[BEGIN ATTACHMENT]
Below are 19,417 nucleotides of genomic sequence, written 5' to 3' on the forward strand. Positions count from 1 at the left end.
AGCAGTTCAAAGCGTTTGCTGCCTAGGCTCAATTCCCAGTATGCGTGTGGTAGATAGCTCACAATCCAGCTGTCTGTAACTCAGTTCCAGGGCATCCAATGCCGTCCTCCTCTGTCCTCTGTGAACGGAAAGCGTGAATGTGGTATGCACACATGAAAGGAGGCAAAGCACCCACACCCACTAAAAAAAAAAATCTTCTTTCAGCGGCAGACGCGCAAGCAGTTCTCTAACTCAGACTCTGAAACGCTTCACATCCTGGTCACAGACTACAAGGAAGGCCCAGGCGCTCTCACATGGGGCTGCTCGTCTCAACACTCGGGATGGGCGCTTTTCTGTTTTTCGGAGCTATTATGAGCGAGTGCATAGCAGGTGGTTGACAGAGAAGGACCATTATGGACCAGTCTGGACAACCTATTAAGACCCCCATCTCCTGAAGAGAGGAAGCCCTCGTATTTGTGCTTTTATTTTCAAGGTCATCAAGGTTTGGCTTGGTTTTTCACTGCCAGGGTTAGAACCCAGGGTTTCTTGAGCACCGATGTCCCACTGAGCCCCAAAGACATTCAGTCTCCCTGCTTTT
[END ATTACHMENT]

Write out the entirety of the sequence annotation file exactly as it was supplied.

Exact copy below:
Below are 19,417 nucleotides of genomic sequence, written 5' to 3' on the forward strand. Positions count from 1 at the left end.
AGCAGTTCAAAGCGTTTGCTGCCTAGGCTCAATTCCCAGTATGCGTGTGGTAGATAGCTCACAATCCAGCTGTCTGTAACTCAGTTCCAGGGCATCCAATGCCGTCCTCCTCTGTCCTCTGTGAACGGAAAGCGTGAATGTGGTATGCACACATGAAAGGAGGCAAAGCACCCACACCCACTAAAAAAAAAAATCTTCTTTCAGCGGCAGACGCGCAAGCAGTTCTCTAACTCAGACTCTGAAACGCTTCACATCCTGGTCACAGACTACAAGGAAGGCCCAGGCGCTCTCACATGGGGCTGCTCGTCTCAACACTCGGGATGGGCGCTTTTCTGTTTTTCGGAGCTATTATGAGCGAGTGCATAGCAGGTGGTTGACAGAGAAGGACCATTATGGACCAGTCTGGACAACCTATTAAGACCCCCATCTCCTGAAGAGAGGAAGCCCTCGTATTTGTGCTTTTATTTTCAAGGTCATCAAGGTTTGGCTTGGTTTTTCACTGCCAGGGTTAGAACCCAGGGTTTCTTGAGCACCGATGTCCCACTGAGCCCCAAAGACATTCAGTCTCCCTGCTTTT